Three lost sheep found by the shepherd
Show great passion for those who struggle to hear the voice of God
January 19, 2003 -- Second Sunday in Ordinary Time
By Bishop Robert Morneau
Questions for reflection:
1. Have you ever worked in a "Lost & Found" department?
2. How has the Lord found you out?
3. Have you ever gone out after a lost sheep?
There is within Christianity a "Lost & Found" department. In
fact, as Catholic Christians we believe that all of us are in need
of redemption, of being found by the saving grace of Jesus. In
today's readings we are given three examples of people who were
"found" by the Lord, the great "Hound of Heaven," as the poet
Francis Thompson says.
One is Samuel. He, like the rest of us, was a searcher who heard
his name being called out in the night's darkness. Eventually his
mentor Eli advised Samuel to respond with an open mind and heart.
And then those great words: ". . . and the Lord was with him."
Samuel was invited into God's life and he responded in loving
obedience. "Speak, Lord, your servant is listening." (Not as one
pundit said: "Speak, Lord, and your servant will think it
St. Paul was lost big time. In fact, he persecuted the early
Christians out of an exaggerated and distorted zeal. But then on
the road to Damascus he got it. Thrown to the ground he heard the
voice of the Lord. St. Paul went on, after a period of
transformation, to proclaim that we are temples of the Holy Spirit.
God is with us; we have been found. Our task is one of hospitality
Andrew, the brother of Simon, shouts out: "We have found the
Messiah." Perhaps it would have been more accurate for him to say:
"The Messiah, Jesus, has found us, so lost in darkness and sin and
ignorance." Either way the result is the same -- the call to
discipleship. John the Baptist had completed his work in leading
others to the "Lamb of God." He directed the lost sheep to the
Perhaps the whole theme of "lost & found" is contained in
two prepositions: "without & with." When we are disconnected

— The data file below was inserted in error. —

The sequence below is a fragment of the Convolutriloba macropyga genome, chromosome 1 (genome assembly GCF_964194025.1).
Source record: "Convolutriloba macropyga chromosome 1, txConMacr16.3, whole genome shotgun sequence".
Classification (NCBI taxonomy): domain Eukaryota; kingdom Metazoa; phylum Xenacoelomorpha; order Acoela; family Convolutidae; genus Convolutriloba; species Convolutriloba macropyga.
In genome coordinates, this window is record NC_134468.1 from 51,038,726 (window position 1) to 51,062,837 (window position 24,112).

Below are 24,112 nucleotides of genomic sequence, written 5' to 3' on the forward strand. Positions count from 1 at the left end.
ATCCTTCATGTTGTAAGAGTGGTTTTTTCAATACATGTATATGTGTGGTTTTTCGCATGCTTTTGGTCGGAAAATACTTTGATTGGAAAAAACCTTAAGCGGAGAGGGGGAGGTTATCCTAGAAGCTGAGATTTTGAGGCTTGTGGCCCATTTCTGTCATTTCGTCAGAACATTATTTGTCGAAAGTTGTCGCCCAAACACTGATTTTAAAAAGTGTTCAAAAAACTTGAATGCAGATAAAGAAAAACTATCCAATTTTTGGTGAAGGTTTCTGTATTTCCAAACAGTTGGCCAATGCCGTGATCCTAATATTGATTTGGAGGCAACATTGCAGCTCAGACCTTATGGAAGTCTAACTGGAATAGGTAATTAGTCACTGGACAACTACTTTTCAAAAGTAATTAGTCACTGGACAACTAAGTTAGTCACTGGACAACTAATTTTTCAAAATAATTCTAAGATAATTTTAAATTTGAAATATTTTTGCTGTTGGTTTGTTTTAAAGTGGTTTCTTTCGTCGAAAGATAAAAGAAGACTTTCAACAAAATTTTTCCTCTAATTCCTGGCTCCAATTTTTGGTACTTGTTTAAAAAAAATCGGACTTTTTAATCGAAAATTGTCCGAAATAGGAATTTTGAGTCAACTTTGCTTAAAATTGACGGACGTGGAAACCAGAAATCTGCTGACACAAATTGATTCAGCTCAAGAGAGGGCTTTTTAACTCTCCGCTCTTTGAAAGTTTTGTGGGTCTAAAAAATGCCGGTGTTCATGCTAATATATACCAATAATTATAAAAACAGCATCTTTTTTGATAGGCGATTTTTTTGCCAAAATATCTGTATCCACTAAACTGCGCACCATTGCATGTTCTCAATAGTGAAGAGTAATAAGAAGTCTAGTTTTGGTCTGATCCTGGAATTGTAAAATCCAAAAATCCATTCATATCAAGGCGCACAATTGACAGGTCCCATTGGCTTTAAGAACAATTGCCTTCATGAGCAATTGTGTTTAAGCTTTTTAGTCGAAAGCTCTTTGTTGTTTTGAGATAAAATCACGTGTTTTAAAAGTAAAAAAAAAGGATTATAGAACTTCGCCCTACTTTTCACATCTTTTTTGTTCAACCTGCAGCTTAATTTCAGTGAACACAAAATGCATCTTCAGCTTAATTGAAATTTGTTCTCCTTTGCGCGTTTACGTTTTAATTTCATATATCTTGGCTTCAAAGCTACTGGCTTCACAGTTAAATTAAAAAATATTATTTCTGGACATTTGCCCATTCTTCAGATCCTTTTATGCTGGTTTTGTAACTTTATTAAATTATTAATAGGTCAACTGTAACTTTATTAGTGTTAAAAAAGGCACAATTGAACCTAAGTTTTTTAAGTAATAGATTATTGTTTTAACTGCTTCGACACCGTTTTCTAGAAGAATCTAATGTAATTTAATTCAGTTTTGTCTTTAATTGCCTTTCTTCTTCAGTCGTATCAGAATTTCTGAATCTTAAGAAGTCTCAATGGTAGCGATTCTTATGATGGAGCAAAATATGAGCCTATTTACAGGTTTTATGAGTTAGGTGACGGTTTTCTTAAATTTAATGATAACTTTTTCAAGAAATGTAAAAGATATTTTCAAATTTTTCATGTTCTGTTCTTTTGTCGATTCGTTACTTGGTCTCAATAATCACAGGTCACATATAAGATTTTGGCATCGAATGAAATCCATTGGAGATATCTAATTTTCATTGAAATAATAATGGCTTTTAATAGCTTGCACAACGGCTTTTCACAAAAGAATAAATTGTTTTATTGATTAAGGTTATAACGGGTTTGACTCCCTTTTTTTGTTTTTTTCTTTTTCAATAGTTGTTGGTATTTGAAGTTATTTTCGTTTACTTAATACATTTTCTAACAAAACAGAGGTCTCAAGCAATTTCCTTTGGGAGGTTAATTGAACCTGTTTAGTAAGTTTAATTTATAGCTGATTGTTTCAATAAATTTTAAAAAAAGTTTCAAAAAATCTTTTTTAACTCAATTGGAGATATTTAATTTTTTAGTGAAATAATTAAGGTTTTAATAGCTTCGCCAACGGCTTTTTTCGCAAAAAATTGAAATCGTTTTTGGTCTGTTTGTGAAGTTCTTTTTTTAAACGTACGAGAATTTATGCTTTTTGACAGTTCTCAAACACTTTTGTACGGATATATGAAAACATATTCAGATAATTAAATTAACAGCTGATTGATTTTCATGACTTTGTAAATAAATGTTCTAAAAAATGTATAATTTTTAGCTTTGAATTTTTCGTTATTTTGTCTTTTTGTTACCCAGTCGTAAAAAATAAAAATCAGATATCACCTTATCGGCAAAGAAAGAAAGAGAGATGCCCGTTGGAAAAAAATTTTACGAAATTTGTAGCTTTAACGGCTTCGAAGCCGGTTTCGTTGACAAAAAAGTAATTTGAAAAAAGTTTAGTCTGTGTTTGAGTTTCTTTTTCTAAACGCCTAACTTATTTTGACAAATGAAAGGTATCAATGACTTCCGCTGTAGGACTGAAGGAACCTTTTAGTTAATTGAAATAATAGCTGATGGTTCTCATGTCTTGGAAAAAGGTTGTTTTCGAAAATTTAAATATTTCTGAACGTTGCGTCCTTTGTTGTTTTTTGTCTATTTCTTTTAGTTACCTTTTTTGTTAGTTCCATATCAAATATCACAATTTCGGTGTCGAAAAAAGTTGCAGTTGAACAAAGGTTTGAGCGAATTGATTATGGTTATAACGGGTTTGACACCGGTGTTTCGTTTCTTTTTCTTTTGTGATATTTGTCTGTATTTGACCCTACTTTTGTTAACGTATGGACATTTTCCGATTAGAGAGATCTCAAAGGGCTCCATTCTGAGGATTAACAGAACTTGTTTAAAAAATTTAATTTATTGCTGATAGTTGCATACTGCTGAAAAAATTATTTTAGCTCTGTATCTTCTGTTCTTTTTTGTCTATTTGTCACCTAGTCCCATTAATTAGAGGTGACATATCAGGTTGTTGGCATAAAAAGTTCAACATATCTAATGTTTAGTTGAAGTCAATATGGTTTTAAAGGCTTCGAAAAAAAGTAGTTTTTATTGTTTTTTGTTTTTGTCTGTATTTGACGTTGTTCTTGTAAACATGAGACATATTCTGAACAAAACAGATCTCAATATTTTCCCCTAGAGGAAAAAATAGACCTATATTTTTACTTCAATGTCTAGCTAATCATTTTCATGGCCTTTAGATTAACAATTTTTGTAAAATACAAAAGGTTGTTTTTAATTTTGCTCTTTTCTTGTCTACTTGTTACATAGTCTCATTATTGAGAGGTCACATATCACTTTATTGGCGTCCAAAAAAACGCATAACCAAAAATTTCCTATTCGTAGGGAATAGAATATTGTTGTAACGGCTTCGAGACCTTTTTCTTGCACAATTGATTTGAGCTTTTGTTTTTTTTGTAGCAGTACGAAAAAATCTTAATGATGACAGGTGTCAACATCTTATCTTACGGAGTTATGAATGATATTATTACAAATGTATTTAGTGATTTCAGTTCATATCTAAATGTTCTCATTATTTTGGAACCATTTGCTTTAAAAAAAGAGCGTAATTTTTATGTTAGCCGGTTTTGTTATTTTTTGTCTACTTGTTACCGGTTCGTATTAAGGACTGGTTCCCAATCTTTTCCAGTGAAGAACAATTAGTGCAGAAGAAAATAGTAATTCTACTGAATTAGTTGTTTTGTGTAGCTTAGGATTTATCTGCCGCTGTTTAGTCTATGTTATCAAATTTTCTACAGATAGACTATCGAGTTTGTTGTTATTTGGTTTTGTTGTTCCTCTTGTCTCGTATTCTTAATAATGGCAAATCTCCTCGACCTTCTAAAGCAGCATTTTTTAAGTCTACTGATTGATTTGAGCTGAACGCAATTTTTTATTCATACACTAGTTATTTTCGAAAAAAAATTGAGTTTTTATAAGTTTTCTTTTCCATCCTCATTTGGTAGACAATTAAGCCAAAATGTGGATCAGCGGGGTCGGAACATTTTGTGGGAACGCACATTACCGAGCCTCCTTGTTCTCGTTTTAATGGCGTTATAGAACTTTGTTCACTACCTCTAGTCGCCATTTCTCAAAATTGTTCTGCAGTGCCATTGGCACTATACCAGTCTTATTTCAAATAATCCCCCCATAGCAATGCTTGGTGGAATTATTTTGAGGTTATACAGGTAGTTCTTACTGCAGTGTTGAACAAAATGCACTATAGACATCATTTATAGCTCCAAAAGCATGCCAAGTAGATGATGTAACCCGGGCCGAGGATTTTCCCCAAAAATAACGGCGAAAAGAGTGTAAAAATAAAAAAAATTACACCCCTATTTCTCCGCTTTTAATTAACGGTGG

from God, as the branch from the vine, then we are lost in the vast
cosmos. Sin severs us from the very source of life and we are
adrift. No direction is meaningful since we are going nowhere (or
as a popular phrase states it -- it's the journey that's important,
not the goal). Being "without" God is as good as dead.
Our vocation is to be "with" God, to be found in that state of
love, life, and light that is called grace. Being "with" means that
we are accompanied in everything that we do. The Lord was with
Samuel which meant that now the nighttime voice would be recognized
for what it was. God was with Simon and drew him from fishing in
lakes to fishing for souls. God was with St. Paul to inspire him to
proclaim to the Gentiles the great mystery of Jesus.
At times many of us experience the "lostness" of life. This
occurs often in times of crises as at the death of a loved one, the
breaking of trust, the rejection of friendship, the moods of
depression that sometimes sweep across the soul. For many, life is
a tremendous struggle and the search for God is intense. Thus we
should have great compassion for one another when we do not seem to
hear the voice of God, when the "Lamb of God" is not pointed out to
us, when we find it hard to experience the saving mystery of Jesus.
Ignorance, fear, and apathy are factors in the human condition that
cast us into the alienating state of lostness.
All this having been said, we still are offered, on a daily
basis, the gift of faith. May that faith lead us to repeat often
our responsorial refrain from today's liturgy: "Here am I, Lord; I
come to do your will." And even if we don't "feel" found, we can be
assured that the Lord is near, just around the corner, just behind
us, just about the closest thing to our heart.
(Bp. Morneau is the auxiliary bishop of the Diocese of Green